In January 1906, a woman wrote a letter to a Yiddish daily newspaper called the Forward, to complain that her watch had disappeared. The letter was written in choppy Yiddish; the woman was not used to writing and it was obviously a struggle for her to put her thoughts on paper. The watch was the woman’s only valuable possession. When her son, who supported the family, couldn’t find work, she would pawn the watch so that they’d be able to buy food. The woman suspects her neighbor, an even poorer woman, of taking the watch. She writes “Now the watch lies in the hands of your pawnshop man and not in the hands of my pawnshop man.”
At first, the newspaper editor who read the letter thought the woman had written it in spite, and was trying to shame her neighbor. But on closer inspection, he realized that the letter was actually an exercise in tact. The woman didn’t want to hurt her neighbor’s feelings by confronting her; but she knew the neighbor read the Forward, and hoped to plead with her anonymously through its pages. The letter ends: “I swear on the life of my sick husband that I will remain your friend…just send me the pawn ticket in the mail and I won’t say a word… But give me back my bread.”
The Forward’s editor, Abraham Cahan, published the letter the next day, under a new heading, “A Bintel Brief”—a bundle of letters. The advice column ran in Forward for the next sixty years. A Bintel Brief was an advice column to the highest degree and the most operatic power. Through it, young, alienated Jewish immigrants from Eastern Europe were given a rare chance to be heard. Mothers wrote in to find the children they’d put up for adoption; despairing people were urged against suicide; starving families were directed to charity organizations; fathers with tuberculosis bared their sorrows about not being allowed to hug their children; women publicly shamed their ‘missing’ husbands. Heavy stuff. And yet: the letters have the anecdotal lightness you’d expect of a more normal advice column. They are surprisingly sweet, often funny—like small, brightly lit windows into the lives of people caught at their most vulnerable, who, through some trick of the printed word, seem like characters in the best kind of fairytale; their lives are hard, but their sadness has meaning, their difficulties are tempered by something otherworldly. Cahan read the letters and answered them concisely, in a fatherly, rabbinical voice.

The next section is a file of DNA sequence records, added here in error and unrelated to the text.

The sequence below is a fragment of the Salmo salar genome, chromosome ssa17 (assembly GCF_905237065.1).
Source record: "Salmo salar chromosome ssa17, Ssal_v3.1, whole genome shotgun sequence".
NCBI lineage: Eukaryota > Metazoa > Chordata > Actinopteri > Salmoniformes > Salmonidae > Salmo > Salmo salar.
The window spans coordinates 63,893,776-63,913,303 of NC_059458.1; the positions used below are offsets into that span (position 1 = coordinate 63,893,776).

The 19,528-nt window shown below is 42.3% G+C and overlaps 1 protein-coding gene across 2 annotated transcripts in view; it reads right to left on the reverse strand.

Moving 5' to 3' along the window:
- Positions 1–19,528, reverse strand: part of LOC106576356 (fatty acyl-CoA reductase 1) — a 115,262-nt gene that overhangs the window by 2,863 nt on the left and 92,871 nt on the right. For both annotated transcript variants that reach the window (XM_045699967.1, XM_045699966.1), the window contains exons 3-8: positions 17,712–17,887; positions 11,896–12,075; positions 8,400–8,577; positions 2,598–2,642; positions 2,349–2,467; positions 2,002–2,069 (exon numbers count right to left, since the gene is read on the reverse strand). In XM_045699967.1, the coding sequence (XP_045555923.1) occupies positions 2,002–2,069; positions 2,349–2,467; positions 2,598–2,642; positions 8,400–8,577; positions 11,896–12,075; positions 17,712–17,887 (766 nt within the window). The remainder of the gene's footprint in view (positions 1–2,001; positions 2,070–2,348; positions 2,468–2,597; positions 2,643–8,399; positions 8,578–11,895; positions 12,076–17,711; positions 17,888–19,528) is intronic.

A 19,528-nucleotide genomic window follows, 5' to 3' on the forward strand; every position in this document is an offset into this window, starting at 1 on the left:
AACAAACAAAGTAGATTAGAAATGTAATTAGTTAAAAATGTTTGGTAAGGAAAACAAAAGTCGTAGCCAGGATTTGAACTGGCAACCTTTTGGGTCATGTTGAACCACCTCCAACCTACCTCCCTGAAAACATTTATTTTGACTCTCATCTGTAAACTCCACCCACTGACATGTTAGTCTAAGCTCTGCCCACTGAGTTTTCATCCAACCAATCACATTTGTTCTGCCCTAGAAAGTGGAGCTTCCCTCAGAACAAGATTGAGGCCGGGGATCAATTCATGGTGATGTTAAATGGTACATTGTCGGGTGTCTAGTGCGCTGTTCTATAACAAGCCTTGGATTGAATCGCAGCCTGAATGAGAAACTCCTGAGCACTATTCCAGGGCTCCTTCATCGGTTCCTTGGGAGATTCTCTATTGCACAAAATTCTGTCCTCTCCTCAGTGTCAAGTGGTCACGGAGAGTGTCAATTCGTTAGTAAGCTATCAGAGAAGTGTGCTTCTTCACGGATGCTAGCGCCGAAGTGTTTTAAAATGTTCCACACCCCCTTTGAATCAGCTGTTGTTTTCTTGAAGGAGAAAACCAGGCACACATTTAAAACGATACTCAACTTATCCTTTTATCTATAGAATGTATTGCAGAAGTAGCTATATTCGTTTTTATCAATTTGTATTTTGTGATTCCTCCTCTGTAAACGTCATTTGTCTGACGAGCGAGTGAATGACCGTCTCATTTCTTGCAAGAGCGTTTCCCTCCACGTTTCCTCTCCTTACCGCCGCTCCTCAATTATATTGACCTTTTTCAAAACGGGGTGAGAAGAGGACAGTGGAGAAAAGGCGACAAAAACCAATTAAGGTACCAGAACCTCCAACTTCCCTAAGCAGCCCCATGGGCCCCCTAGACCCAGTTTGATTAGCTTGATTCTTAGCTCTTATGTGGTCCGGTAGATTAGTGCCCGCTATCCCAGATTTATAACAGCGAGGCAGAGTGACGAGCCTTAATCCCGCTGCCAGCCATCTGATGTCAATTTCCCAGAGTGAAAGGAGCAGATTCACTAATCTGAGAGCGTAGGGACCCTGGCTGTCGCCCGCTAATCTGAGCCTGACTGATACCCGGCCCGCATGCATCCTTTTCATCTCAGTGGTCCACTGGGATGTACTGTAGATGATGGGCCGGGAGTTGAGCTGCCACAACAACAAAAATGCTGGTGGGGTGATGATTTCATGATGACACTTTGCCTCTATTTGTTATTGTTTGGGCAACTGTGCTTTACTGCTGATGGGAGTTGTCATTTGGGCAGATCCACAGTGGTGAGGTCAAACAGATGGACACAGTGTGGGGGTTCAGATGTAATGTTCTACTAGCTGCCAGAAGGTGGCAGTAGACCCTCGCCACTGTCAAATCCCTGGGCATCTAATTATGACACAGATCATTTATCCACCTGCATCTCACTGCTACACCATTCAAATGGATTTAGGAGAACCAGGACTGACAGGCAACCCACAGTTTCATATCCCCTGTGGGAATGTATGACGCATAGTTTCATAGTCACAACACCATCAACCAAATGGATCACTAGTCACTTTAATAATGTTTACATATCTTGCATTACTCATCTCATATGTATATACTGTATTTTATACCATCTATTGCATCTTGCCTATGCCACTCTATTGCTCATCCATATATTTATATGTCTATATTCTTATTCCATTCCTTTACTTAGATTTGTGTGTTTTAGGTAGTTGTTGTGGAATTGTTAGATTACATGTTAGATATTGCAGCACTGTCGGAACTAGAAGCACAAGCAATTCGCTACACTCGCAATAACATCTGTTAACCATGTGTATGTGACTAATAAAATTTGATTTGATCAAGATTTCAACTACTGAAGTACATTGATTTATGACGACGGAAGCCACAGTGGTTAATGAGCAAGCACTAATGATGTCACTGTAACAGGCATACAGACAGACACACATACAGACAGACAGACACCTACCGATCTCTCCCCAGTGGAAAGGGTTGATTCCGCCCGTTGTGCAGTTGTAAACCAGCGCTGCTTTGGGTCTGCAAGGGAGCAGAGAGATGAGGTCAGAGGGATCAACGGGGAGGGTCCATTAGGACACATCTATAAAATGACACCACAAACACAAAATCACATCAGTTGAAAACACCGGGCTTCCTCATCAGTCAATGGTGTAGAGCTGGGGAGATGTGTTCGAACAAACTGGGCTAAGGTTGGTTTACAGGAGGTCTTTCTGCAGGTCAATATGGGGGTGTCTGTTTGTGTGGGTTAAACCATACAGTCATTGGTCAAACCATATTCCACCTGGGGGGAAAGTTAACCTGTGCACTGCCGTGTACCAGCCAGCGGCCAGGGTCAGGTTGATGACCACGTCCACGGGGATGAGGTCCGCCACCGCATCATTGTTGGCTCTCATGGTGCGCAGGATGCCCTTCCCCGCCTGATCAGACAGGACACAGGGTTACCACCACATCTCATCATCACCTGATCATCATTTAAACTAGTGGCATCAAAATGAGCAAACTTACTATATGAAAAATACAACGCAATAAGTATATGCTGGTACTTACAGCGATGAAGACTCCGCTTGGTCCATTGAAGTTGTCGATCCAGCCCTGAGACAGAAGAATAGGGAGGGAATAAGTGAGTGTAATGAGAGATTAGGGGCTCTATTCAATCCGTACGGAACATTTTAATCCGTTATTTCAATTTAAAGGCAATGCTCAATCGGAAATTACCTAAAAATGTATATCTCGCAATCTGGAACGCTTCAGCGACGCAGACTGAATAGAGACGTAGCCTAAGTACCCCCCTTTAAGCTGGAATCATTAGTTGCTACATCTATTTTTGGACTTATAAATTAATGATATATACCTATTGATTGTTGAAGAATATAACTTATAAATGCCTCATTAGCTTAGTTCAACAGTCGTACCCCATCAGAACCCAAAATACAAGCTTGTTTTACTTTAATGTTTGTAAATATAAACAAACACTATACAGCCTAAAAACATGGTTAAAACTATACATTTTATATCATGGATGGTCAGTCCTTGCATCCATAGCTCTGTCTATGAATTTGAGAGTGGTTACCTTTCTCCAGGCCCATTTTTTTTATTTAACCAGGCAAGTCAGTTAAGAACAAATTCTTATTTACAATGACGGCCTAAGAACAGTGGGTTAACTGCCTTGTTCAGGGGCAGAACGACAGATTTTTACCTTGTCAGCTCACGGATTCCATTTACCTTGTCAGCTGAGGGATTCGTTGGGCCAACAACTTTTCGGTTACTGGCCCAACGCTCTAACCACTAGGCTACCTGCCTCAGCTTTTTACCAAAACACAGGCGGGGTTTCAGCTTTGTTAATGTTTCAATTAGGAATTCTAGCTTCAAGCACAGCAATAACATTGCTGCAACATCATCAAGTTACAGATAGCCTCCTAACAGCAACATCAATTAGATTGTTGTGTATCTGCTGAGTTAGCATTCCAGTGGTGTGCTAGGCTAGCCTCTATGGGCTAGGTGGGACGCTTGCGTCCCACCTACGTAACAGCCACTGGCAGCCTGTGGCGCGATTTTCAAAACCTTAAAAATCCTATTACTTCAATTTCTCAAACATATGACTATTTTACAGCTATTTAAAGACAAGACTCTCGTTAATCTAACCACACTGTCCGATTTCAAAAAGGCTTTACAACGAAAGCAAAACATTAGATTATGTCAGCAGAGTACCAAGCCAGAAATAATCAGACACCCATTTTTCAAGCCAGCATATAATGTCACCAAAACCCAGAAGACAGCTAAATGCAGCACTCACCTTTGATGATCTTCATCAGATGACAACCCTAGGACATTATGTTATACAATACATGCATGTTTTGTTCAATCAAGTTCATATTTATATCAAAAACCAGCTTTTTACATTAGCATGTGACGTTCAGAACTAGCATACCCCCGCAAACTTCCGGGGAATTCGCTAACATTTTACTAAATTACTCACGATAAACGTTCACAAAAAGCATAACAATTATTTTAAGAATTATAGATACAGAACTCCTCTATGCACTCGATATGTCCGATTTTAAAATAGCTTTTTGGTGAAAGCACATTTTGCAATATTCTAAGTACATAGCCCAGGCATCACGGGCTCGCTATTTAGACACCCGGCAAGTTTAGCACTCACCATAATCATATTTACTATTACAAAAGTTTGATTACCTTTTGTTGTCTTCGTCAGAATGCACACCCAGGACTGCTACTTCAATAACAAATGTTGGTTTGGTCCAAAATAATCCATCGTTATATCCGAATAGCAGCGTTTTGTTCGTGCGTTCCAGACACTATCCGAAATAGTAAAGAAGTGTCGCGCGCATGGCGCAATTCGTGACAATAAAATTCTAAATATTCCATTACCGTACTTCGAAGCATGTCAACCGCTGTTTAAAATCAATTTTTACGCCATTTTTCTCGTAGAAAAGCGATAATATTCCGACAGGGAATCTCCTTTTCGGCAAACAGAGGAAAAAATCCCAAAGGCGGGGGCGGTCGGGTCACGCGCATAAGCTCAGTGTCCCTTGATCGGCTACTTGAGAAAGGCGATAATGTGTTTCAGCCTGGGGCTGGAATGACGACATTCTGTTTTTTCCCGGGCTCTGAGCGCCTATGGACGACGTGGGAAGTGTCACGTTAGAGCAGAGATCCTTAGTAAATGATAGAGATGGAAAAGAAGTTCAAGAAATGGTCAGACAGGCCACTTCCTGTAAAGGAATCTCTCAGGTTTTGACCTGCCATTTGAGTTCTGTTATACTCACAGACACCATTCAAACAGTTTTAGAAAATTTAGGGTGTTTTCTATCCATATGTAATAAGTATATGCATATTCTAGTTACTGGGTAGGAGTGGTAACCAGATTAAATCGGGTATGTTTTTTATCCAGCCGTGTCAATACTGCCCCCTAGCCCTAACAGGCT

The Forward was already popular in 1906, but A Bintel Brief touched a nerve. By 1912, the newspaper’s circulation had rocketed to 120,000, making the Forward a formidable presence in the world. Abraham Cahan edited with an iron hand, changing the definition of Yiddish publishing. His vision for the Forward was a newspaper that the uneducated could read, which would educate them and bring them joy. He urged people to join the labor movement and fight for better working conditions and wages; he also published simple, ‘fluff’ articles that explained the rules of baseball, the importance of sending children to college, the proper way to use a handkerchief, and how to preserve peaches like a real American. Alongside articles about politics were Yiddish translations of great European novels, printed serially, and pieces of yellow journalism about sensationalist murders and the ‘white slave trade.’
On the side, Cahan wrote novels in English about his world. He wanted to educate the American public about the Jewish immigrants and where they’d come from. His books were radical—no one wanted to read a novel about the New York slums, or the Jews. His most famous novel is called The Rise of David Levinsky. It is a Dickensian tragedy about the American dream, and is full of vivid details from a vanished New York, as well as the thriving Jewish towns in Eastern Europe that have been destroyed since then.
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